Part 3
Selecting Your Service Dog

Selecting Your Service Dog on How to Get a Service Dog

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Although you can train your service dog yourself, it’s a good idea to get your first one from a trusted agency. This will help you adjust more quickly to life with your new service dog. Read online reviews or talk to people you know to find an agency with a good reputation and a history of healthy, successful dogs.[20] Some agencies specialize in training dogs to deal with specific disabilities, while others train specific breeds or rescue dogs. No matter what type of agency you choose, be sure that they are confident that the dog's training enables them to provide you with the assistance you need. It's possible to train a dog you already have or to adopt a dog from a shelter and have that dog trained as a service dog. However, not all dogs are suited to be service animals. In fact, the dropout rate for dogs in training as service animals is about 50%.[21] Each agency will have its own list of application requirements, so be sure to go over those carefully before submitting your service dog application.

Selecting Your Service Dog on How to Get a Service Dog

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Try testing the dog’s sensitivity to loud noises as well as to being petted all over their body. Give the dog a few simple commands, such as “Sit” or “Come" to see if they are inclined to obedience. Also pay attention to whether or not the dog seems in good health and if they respond positively to any other people or dogs in the area.[22] Avoid dogs which demonstrate fear, aggressiveness, or suspicion towards people or other dogs.[23]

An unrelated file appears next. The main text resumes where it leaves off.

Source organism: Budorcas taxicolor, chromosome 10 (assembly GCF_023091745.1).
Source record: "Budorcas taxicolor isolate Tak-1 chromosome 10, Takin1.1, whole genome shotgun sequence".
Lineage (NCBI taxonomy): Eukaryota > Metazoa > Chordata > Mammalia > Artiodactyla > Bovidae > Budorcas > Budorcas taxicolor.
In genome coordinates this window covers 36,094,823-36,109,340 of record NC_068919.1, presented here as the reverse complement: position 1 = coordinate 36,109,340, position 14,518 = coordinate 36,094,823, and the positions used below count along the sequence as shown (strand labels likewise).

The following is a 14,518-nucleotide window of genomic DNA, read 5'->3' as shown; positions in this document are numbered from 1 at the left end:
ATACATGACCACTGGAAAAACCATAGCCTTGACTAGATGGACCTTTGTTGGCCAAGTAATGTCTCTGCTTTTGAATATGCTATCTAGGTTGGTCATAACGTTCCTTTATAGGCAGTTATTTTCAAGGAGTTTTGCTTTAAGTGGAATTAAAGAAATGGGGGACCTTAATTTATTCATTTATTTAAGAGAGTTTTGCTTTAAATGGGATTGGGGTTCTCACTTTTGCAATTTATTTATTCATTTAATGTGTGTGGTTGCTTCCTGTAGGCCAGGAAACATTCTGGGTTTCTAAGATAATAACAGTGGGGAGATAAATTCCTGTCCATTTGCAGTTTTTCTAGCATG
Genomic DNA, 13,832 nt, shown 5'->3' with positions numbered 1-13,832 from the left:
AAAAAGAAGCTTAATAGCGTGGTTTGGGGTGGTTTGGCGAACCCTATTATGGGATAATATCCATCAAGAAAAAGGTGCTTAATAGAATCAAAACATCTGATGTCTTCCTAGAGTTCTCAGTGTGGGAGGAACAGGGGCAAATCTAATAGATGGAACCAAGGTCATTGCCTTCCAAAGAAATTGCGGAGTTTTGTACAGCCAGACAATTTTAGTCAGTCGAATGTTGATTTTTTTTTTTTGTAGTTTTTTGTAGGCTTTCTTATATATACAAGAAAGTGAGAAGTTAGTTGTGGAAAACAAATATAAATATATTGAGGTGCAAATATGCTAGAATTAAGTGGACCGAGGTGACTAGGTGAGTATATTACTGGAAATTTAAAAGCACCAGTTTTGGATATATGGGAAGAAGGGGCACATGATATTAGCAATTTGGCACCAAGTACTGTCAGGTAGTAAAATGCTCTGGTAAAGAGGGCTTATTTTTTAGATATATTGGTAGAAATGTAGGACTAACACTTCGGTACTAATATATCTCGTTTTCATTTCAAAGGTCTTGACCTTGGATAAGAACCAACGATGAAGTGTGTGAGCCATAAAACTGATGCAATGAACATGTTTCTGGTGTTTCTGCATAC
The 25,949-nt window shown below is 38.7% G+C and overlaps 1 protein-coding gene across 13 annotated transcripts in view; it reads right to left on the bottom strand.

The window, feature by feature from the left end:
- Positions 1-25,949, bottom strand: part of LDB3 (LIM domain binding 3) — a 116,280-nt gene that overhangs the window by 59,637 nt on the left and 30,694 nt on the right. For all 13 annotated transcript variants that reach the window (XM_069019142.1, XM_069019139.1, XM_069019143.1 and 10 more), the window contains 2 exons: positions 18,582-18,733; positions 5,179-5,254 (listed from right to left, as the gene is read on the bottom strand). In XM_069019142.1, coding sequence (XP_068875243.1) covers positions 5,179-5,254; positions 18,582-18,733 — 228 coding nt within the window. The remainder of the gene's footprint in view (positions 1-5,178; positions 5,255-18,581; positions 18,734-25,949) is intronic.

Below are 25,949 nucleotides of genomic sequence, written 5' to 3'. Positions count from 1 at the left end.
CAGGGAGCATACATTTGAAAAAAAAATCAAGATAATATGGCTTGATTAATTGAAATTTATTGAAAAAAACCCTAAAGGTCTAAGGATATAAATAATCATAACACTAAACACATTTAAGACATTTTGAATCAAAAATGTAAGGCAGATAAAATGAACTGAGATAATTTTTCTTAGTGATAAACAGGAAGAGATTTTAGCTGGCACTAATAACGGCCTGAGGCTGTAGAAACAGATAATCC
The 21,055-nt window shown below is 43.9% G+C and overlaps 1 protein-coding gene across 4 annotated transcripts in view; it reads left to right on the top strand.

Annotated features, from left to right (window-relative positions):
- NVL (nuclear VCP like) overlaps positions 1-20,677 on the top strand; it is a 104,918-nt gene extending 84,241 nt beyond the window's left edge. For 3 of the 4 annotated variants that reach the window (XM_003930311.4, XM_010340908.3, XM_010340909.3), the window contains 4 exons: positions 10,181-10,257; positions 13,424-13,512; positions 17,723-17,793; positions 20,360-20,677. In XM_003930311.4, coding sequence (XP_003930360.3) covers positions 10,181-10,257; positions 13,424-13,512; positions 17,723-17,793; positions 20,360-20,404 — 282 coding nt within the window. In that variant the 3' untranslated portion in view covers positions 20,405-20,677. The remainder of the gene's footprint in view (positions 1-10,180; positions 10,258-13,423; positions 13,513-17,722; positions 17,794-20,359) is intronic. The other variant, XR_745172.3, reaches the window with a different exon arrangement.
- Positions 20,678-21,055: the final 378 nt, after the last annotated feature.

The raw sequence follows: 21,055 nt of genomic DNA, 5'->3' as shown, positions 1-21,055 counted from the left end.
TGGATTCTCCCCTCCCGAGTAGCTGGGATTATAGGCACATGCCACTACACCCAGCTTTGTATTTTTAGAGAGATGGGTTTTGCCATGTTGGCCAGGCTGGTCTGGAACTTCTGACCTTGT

Selecting Your Service Dog on How to Get a Service Dog

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Meet the parents if it’s at all possible. Check their temperament and personalities as well as their physical traits. Ask if the dogs have been checked for any genetic disorders that may affect your service dog’s health later in life.[24]

Selecting Your Service Dog on How to Get a Service Dog

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When it comes to choosing the right service dog for you, ultimately it comes down to the relationship between you and the dog. Make sure the dog fits the requirements you have, but then try to find one you feel a special connection with. You’ll be spending a lot of time together, so pick a dog with a personality you like![25]

Selecting Your Service Dog on How to Get a Service Dog

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Service dogs are not required to be registered or to wear any special credentials, but you will need to keep them on a leash when you're in public. You may also want to buy a vest showing that your dog is a service animal for easy identification.[26]

Selecting Your Service Dog on How to Get a Service Dog

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You do not have to disclose to anyone else the nature of your disability, even if you bring your service dog into their home or business. In fact, business owners and their staff are prohibited by law from asking you about your disability. They can only ask you whether your dog is a service dog and what tasks it is trained to perform.[27]